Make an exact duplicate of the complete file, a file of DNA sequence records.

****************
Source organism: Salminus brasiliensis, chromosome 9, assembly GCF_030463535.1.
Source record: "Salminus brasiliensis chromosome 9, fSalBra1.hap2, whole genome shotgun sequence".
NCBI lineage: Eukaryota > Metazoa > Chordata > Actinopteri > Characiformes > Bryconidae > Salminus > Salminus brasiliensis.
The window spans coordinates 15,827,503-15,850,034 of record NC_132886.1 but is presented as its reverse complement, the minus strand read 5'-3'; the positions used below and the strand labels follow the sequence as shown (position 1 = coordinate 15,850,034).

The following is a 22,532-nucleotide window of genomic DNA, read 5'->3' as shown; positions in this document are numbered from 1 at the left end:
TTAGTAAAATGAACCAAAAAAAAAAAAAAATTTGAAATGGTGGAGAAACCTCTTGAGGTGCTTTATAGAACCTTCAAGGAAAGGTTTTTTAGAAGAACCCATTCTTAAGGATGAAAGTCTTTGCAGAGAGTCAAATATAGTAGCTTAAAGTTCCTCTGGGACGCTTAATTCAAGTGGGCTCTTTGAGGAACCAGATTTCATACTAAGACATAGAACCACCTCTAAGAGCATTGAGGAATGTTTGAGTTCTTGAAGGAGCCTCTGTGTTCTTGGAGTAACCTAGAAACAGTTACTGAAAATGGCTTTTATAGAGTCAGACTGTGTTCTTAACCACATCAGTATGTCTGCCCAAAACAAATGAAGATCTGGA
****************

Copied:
Source organism: Salminus brasiliensis, chromosome 9, assembly GCF_030463535.1.
Source record: "Salminus brasiliensis chromosome 9, fSalBra1.hap2, whole genome shotgun sequence".
NCBI lineage: Eukaryota > Metazoa > Chordata > Actinopteri > Characiformes > Bryconidae > Salminus > Salminus brasiliensis.
The window spans coordinates 15,827,503-15,850,034 of record NC_132886.1 but is presented as its reverse complement, the minus strand read 5'-3'; the positions used below and the strand labels follow the sequence as shown (position 1 = coordinate 15,850,034).

The following is a 22,532-nucleotide window of genomic DNA, read 5'->3' as shown; positions in this document are numbered from 1 at the left end:
TTAGTAAAATGAACCAAAAAAAAAAAAAAATTTGAAATGGTGGAGAAACCTCTTGAGGTGCTTTATAGAACCTTCAAGGAAAGGTTTTTTAGAAGAACCCATTCTTAAGGATGAAAGTCTTTGCAGAGAGTCAAATATAGTAGCTTAAAGTTCCTCTGGGACGCTTAATTCAAGTGGGCTCTTTGAGGAACCAGATTTCATACTAAGACATAGAACCACCTCTAAGAGCATTGAGGAATGTTTGAGTTCTTGAAGGAGCCTCTGTGTTCTTGGAGTAACCTAGAAACAGTTACTGAAAATGGCTTTTATAGAGTCAGACTGTGTTCTTAACCACATCAGTATGTCTGCCCAAAACAAATGAAGATCTGGA